Monday, 18 August 2014

Taskmaster: Udon Series Review

This review is spoiler-free.

Taskmaster is, I believe, one of the most under-rated characters in the Marvel Universe. A mercenary, frequent enemy of Deadpool and The Avengers alike, the character has taken on a very interesting role in recent years. Taskmaster is no longer a villain, but whatever he needs to be. Most recently this has been seen in his role as a teacher in Avengers: The Initiative, a potential father-figure in Avengers Academy, and even an Avenger himself in Nick Spencer's recent Secret Avengers series.

My interest for the character spiked upon reading Fred Van Lente's excellent mini-series Taskmaster: Unthinkable in 2011, leading me to splash out on eBay and pick-up the four-issue series printed back in 2002 simply titled, Taskmaster. This series was the result of a collaboration between Marvel and Asian-influenced studio Udon, and tells a relatively simple story of Taskmaster being hired, Taskmaster being betrayed, and Taskmaster seeking revenge. It's safe to say that those of you looking for some real development of Taskmaster as a character would be better served in the 2011 series. But while Van Lente's mini-series is far superior to this one, both in terms of writing and information about the character, there is fun to be had in this series too - just so long as you can make it through the first issue.


Why do I say that? Well, the first issue of this series really doesn't deliver a fantastic first impression, mainly due to the abundance of exposition which is really quite tedious to read through. In fact, I would go as far to say that most of issue one is very flawed. Not only is the dialogue shamelessly expository, but the story is very by the numbers and the action feels lifeless. The big finale of the first issue is a fight between Taskmaster and Iron Man - a fight which has potential to be amazing, but in the end is just quite boring. The problem is mainly due to the fact that there's never any sense of struggle. Taskmaster puts Tony Stark in his place very easily, which may have been done as a way to show Taskmaster's skill as a fighter, but ultimately relieves the fight of any sense of tension. Meanwhile, Taskmaster's narration throughout the fight also removes it of any real fluidity.

However, what issue one does manage to do is set up the premise of the rest of the series and I'm happy to say that after issue one ends, things definitely start looking up for the book. Come issue two, the action is far superior to what is found in the first installment, the exposition is much less frequent and the whole book ends up with a more quality feel. While I don't want to delve into any further story details so not to ruin the book for anyone reading, I can say that there is a real rivalry built between Taskmaster and his antagonist, which certainly got me on Taskmaster's side rooting for the character to get his revenge.


Never has a series turned around so quickly for me in terms of quality. While the final three issues are still far from perfect they are a huge improvement on what came before, offering many fun and exciting moments with the series closing out with a real bang. Perhaps another contributing factor to this series improving as it progresses is the artwork which could take a while to grow on you. As I mentioned above, this series is a joint effort between Marvel and Udon, and as Udon are an Asian-influenced group the artwork on display here is very reminiscent of Manga. Reminiscent, but not totally the same. Indeed while the art here is very obviously influenced by Japanese artwork, it is more a fusion of Japanese and American styles than outright Manga art. Still, it is very different to what you see in most Marvel comics and did take a little while for me to get used to. If you're one of those people who loathes the Manga art style - and there are people like that out there - then perhaps you should be warned that elements of that style are on display here.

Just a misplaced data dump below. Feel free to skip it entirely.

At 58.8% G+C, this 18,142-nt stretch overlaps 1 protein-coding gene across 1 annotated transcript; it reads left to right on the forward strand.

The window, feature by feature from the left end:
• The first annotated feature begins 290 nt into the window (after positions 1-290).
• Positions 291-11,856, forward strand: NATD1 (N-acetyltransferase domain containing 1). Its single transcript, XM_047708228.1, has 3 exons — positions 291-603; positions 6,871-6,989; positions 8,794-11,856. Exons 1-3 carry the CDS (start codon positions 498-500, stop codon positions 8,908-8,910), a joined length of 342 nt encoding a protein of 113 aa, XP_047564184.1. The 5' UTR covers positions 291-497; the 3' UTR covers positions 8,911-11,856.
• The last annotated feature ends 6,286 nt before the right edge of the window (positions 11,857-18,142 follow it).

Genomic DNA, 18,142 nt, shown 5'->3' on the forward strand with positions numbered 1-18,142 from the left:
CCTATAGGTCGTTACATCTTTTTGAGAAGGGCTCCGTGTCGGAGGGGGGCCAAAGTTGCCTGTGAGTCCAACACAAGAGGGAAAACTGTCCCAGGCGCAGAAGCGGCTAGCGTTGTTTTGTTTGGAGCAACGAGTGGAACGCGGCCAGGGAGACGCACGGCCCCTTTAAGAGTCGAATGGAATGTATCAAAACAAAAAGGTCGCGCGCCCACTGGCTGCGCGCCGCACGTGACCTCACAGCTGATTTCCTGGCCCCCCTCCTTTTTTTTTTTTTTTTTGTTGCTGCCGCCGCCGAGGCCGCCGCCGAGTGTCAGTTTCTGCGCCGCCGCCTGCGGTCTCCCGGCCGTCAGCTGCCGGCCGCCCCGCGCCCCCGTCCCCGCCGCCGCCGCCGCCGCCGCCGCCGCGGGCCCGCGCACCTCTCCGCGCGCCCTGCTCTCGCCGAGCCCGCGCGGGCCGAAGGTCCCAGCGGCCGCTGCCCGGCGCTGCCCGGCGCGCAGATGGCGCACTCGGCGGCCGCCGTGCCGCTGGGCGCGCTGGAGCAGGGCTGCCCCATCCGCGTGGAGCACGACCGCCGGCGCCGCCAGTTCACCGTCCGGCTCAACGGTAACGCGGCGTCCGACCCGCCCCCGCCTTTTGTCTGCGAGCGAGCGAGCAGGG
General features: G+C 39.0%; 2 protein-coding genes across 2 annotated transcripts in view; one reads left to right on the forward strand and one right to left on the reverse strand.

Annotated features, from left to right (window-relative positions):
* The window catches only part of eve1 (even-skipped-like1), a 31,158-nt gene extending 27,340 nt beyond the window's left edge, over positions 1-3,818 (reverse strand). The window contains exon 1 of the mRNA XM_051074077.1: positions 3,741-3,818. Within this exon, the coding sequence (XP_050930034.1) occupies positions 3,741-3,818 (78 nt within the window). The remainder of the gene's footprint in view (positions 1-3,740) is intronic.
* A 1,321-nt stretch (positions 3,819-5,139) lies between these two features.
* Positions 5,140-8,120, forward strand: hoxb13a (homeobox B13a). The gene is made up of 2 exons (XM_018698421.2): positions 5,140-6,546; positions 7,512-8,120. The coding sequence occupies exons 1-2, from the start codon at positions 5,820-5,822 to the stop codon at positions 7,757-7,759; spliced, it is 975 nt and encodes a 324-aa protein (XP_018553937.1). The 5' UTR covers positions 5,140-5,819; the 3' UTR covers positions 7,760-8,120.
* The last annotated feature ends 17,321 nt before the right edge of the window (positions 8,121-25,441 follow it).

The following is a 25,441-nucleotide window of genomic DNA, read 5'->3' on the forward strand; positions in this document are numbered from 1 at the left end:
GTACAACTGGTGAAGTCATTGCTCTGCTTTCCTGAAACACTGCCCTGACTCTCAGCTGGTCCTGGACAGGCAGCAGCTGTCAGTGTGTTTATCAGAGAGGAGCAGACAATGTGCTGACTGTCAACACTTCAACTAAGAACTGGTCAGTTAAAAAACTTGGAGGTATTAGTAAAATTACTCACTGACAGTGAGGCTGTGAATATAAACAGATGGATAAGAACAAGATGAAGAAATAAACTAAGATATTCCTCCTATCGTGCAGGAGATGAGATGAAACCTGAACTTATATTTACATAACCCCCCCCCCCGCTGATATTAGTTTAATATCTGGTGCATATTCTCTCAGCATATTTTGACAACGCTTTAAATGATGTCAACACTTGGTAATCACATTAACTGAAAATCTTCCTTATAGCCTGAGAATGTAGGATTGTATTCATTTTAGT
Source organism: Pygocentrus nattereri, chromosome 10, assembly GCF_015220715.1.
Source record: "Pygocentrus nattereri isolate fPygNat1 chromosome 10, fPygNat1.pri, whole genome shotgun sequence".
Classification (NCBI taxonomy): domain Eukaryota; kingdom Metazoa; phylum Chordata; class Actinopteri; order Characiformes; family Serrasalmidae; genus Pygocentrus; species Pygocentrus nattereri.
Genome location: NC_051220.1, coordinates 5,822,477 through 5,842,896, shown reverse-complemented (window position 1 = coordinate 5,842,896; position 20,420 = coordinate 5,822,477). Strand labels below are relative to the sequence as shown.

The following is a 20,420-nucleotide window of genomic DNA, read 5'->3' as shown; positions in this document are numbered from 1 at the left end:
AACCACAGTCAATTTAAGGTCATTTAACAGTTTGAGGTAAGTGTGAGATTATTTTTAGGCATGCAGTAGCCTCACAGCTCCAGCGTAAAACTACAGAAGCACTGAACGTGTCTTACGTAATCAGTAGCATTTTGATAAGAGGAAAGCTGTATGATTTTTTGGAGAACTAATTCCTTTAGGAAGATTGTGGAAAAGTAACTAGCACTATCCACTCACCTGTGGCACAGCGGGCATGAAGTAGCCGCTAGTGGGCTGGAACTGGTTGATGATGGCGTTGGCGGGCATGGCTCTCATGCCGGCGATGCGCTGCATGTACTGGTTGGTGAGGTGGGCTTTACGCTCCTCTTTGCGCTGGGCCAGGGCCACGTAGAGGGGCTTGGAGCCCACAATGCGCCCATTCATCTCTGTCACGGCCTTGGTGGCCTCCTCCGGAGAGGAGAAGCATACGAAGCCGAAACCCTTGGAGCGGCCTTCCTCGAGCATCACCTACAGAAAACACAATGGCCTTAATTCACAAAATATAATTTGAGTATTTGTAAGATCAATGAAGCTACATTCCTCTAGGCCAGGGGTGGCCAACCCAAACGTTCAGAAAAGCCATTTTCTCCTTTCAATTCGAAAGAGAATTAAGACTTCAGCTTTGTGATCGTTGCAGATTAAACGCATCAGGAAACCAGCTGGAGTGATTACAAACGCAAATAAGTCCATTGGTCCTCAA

Taskmaster's classic costume
But however you feel about Manga, there's no denying that the costume design here is to be applauded. The suit incorporates Taskmaster's classic skull mask, sword and shield, but modernizes it into something futuristic and very stylish indeed. Although, personally I did feel that the Udon costume removes his humanity somewhat - as his actual face is never shown, instead the suit produces holograms of other people for him to pretend to be. While this high-tech suit is far better for Taskmaster in terms of stealthily breaking in to places that he shouldn't be, at times it seemed a little too futuristic when you think how Taskmaster's traditional costume is quite a charming medieval suit. Nonetheless, the Udon gear does look cool and has some great features - but I'm just glad Taskmaster was reverted to his old costume once the series finished.

So should you buy this series? The decision is one you should think on before going ahead, especially if you're on a budget as some eBay sellers put the complete series up for much more than you would pay for a standard Marvel trade paperback. Ultimately I think you would be wise to pick up Taskmaster: Unthinkable, the other Taskmaster series, before this one as it is the superior series of the two and also more affordable as it is still in print. After you've read that series, if you're craving some more Taskmaster action, then the 2002 Udon series is a solid second choice. While it does have a rocky start, the series goes on to blossom into something exciting, fun and wholly entertaining which is well worth a look if you can get your hands on an affordable copy.

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